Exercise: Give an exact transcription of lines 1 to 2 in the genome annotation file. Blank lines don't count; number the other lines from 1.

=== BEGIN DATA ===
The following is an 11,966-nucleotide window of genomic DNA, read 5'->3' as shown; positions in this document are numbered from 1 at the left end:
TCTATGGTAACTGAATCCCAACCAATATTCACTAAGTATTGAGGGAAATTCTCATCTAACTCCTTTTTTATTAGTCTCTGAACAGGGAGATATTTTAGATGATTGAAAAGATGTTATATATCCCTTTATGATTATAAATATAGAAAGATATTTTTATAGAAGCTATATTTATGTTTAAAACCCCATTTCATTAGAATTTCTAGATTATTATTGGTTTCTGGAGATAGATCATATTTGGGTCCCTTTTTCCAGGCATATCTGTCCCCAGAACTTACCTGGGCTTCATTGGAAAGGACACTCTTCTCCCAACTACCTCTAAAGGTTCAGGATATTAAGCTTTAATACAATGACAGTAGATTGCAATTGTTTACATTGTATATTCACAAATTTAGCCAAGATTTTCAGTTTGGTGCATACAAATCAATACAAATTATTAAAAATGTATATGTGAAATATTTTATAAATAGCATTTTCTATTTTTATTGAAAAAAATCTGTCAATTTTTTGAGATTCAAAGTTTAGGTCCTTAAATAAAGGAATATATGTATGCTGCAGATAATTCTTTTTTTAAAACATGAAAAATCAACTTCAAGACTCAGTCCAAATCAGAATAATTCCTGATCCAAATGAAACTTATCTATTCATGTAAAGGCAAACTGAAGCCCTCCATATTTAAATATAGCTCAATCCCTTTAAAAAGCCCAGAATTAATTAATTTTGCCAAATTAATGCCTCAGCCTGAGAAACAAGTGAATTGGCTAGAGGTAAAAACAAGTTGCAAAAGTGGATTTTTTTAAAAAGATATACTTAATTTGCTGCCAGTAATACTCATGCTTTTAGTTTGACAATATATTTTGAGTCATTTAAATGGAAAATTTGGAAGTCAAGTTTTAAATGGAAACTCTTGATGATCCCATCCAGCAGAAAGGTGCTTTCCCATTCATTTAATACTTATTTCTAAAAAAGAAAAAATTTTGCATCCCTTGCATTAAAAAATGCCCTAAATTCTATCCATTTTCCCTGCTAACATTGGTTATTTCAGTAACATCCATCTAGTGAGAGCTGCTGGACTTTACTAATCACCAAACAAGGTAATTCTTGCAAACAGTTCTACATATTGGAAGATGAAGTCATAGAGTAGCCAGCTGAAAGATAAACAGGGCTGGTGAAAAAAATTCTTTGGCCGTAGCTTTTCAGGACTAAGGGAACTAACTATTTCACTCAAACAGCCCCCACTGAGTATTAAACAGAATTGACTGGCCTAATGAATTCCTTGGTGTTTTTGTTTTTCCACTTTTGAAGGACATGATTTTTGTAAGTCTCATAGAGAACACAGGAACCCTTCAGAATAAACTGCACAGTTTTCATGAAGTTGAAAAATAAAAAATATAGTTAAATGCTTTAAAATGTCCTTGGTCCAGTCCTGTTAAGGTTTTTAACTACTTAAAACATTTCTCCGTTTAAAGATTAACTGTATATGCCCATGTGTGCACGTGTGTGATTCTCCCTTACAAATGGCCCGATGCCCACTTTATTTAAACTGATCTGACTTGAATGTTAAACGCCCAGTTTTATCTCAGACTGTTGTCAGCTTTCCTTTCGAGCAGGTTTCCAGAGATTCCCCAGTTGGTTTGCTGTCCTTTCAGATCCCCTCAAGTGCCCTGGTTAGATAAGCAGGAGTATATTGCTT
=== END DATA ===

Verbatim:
The following is an 11,966-nucleotide window of genomic DNA, read 5'->3' as shown; positions in this document are numbered from 1 at the left end:
TCTATGGTAACTGAATCCCAACCAATATTCACTAAGTATTGAGGGAAATTCTCATCTAACTCCTTTTTTATTAGTCTCTGAACAGGGAGATATTTTAGATGATTGAAAAGATGTTATATATCCCTTTATGATTATAAATATAGAAAGATATTTTTATAGAAGCTATATTTATGTTTAAAACCCCATTTCATTAGAATTTCTAGATTATTATTGGTTTCTGGAGATAGATCATATTTGGGTCCCTTTTTCCAGGCATATCTGTCCCCAGAACTTACCTGGGCTTCATTGGAAAGGACACTCTTCTCCCAACTACCTCTAAAGGTTCAGGATATTAAGCTTTAATACAATGACAGTAGATTGCAATTGTTTACATTGTATATTCACAAATTTAGCCAAGATTTTCAGTTTGGTGCATACAAATCAATACAAATTATTAAAAATGTATATGTGAAATATTTTATAAATAGCATTTTCTATTTTTATTGAAAAAAATCTGTCAATTTTTTGAGATTCAAAGTTTAGGTCCTTAAATAAAGGAATATATGTATGCTGCAGATAATTCTTTTTTTAAAACATGAAAAATCAACTTCAAGACTCAGTCCAAATCAGAATAATTCCTGATCCAAATGAAACTTATCTATTCATGTAAAGGCAAACTGAAGCCCTCCATATTTAAATATAGCTCAATCCCTTTAAAAAGCCCAGAATTAATTAATTTTGCCAAATTAATGCCTCAGCCTGAGAAACAAGTGAATTGGCTAGAGGTAAAAACAAGTTGCAAAAGTGGATTTTTTTAAAAAGATATACTTAATTTGCTGCCAGTAATACTCATGCTTTTAGTTTGACAATATATTTTGAGTCATTTAAATGGAAAATTTGGAAGTCAAGTTTTAAATGGAAACTCTTGATGATCCCATCCAGCAGAAAGGTGCTTTCCCATTCATTTAATACTTATTTCTAAAAAAGAAAAAATTTTGCATCCCTTGCATTAAAAAATGCCCTAAATTCTATCCATTTTCCCTGCTAACATTGGTTATTTCAGTAACATCCATCTAGTGAGAGCTGCTGGACTTTACTAATCACCAAACAAGGTAATTCTTGCAAACAGTTCTACATATTGGAAGATGAAGTCATAGAGTAGCCAGCTGAAAGATAAACAGGGCTGGTGAAAAAAATTCTTTGGCCGTAGCTTTTCAGGACTAAGGGAACTAACTATTTCACTCAAACAGCCCCCACTGAGTATTAAACAGAATTGACTGGCCTAATGAATTCCTTGGTGTTTTTGTTTTTCCACTTTTGAAGGACATGATTTTTGTAAGTCTCATAGAGAACACAGGAACCCTTCAGAATAAACTGCACAGTTTTCATGAAGTTGAAAAATAAAAAATATAGTTAAATGCTTTAAAATGTCCTTGGTCCAGTCCTGTTAAGGTTTTTAACTACTTAAAACATTTCTCCGTTTAAAGATTAACTGTATATGCCCATGTGTGCACGTGTGTGATTCTCCCTTACAAATGGCCCGATGCCCACTTTATTTAAACTGATCTGACTTGAATGTTAAACGCCCAGTTTTATCTCAGACTGTTGTCAGCTTTCCTTTCGAGCAGGTTTCCAGAGATTCCCCAGTTGGTTTGCTGTCCTTTCAGATCCCCTCAAGTGCCCTGGTTAGATAAGCAGGAGTATATTGCTT